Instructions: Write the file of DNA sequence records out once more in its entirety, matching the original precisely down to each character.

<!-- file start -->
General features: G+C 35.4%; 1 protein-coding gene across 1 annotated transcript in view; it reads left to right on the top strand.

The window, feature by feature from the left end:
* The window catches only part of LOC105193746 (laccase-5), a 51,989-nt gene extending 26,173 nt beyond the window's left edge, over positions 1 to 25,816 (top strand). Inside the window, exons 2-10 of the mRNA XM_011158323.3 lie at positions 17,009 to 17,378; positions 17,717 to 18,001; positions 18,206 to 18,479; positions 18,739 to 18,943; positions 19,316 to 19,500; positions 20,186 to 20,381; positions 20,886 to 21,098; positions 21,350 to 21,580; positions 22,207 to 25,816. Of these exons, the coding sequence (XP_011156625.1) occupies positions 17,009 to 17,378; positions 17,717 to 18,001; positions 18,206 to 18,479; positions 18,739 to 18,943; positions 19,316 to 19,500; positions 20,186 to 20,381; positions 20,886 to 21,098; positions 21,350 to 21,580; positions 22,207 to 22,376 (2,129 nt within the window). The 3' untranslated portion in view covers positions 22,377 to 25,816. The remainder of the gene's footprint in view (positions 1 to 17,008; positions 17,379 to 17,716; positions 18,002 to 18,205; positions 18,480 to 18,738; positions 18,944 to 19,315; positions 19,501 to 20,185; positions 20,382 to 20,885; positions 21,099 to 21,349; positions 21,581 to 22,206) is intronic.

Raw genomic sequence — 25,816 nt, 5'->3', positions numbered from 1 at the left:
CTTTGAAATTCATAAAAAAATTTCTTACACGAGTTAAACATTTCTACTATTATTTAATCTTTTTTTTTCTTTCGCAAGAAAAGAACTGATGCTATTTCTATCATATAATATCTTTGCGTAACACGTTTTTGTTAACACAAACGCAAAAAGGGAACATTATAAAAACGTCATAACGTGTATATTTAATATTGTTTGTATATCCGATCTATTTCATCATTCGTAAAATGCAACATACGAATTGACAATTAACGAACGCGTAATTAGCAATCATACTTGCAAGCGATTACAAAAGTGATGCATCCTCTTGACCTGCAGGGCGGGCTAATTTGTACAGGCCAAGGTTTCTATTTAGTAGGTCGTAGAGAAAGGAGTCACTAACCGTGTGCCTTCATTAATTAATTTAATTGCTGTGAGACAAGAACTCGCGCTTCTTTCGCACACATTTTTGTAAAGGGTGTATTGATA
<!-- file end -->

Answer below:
General features: G+C 35.4%; 1 protein-coding gene across 1 annotated transcript in view; it reads left to right on the top strand.

The window, feature by feature from the left end:
* The window catches only part of LOC105193746 (laccase-5), a 51,989-nt gene extending 26,173 nt beyond the window's left edge, over positions 1 to 25,816 (top strand). Inside the window, exons 2-10 of the mRNA XM_011158323.3 lie at positions 17,009 to 17,378; positions 17,717 to 18,001; positions 18,206 to 18,479; positions 18,739 to 18,943; positions 19,316 to 19,500; positions 20,186 to 20,381; positions 20,886 to 21,098; positions 21,350 to 21,580; positions 22,207 to 25,816. Of these exons, the coding sequence (XP_011156625.1) occupies positions 17,009 to 17,378; positions 17,717 to 18,001; positions 18,206 to 18,479; positions 18,739 to 18,943; positions 19,316 to 19,500; positions 20,186 to 20,381; positions 20,886 to 21,098; positions 21,350 to 21,580; positions 22,207 to 22,376 (2,129 nt within the window). The 3' untranslated portion in view covers positions 22,377 to 25,816. The remainder of the gene's footprint in view (positions 1 to 17,008; positions 17,379 to 17,716; positions 18,002 to 18,205; positions 18,480 to 18,738; positions 18,944 to 19,315; positions 19,501 to 20,185; positions 20,382 to 20,885; positions 21,099 to 21,349; positions 21,581 to 22,206) is intronic.

Raw genomic sequence — 25,816 nt, 5'->3', positions numbered from 1 at the left:
CTTTGAAATTCATAAAAAAATTTCTTACACGAGTTAAACATTTCTACTATTATTTAATCTTTTTTTTTCTTTCGCAAGAAAAGAACTGATGCTATTTCTATCATATAATATCTTTGCGTAACACGTTTTTGTTAACACAAACGCAAAAAGGGAACATTATAAAAACGTCATAACGTGTATATTTAATATTGTTTGTATATCCGATCTATTTCATCATTCGTAAAATGCAACATACGAATTGACAATTAACGAACGCGTAATTAGCAATCATACTTGCAAGCGATTACAAAAGTGATGCATCCTCTTGACCTGCAGGGCGGGCTAATTTGTACAGGCCAAGGTTTCTATTTAGTAGGTCGTAGAGAAAGGAGTCACTAACCGTGTGCCTTCATTAATTAATTTAATTGCTGTGAGACAAGAACTCGCGCTTCTTTCGCACACATTTTTGTAAAGGGTGTATTGATA